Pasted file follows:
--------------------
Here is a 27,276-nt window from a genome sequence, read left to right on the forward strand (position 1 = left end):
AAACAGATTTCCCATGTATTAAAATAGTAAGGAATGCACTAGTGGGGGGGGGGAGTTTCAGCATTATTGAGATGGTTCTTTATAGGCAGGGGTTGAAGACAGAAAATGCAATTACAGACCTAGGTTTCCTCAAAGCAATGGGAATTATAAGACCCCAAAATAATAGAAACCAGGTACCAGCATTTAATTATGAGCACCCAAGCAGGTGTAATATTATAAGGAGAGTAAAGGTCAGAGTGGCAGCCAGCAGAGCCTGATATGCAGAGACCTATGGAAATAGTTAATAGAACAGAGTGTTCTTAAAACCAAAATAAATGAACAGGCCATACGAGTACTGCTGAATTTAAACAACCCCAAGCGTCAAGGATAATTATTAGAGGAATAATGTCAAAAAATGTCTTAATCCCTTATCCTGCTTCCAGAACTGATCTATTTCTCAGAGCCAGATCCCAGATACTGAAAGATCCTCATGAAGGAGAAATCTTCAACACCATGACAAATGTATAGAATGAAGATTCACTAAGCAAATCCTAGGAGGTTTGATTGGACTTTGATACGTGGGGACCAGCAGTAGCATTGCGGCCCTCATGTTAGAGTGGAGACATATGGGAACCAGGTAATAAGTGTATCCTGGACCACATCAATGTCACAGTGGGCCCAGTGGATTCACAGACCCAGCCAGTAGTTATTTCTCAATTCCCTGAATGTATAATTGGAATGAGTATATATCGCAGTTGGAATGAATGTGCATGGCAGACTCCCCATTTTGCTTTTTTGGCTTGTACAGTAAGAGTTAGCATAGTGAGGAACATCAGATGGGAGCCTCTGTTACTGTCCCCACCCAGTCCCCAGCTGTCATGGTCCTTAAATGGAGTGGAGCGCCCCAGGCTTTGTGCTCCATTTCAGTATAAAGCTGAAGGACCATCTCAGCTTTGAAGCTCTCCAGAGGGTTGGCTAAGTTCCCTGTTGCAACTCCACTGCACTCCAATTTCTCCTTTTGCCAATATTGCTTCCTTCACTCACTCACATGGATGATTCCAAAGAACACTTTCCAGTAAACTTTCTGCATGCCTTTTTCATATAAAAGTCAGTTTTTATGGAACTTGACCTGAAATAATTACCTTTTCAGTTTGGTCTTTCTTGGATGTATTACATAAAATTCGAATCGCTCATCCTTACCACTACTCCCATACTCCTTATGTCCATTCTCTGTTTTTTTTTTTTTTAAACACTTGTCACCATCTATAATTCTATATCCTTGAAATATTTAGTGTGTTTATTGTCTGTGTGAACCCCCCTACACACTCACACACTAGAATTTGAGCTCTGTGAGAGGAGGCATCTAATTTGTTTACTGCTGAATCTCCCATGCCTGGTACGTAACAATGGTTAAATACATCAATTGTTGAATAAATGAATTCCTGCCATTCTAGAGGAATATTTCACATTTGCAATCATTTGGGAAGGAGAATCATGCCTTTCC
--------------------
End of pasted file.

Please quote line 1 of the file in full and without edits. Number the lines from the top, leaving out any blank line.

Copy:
Here is a 27,276-nt window from a genome sequence, read left to right on the forward strand (position 1 = left end):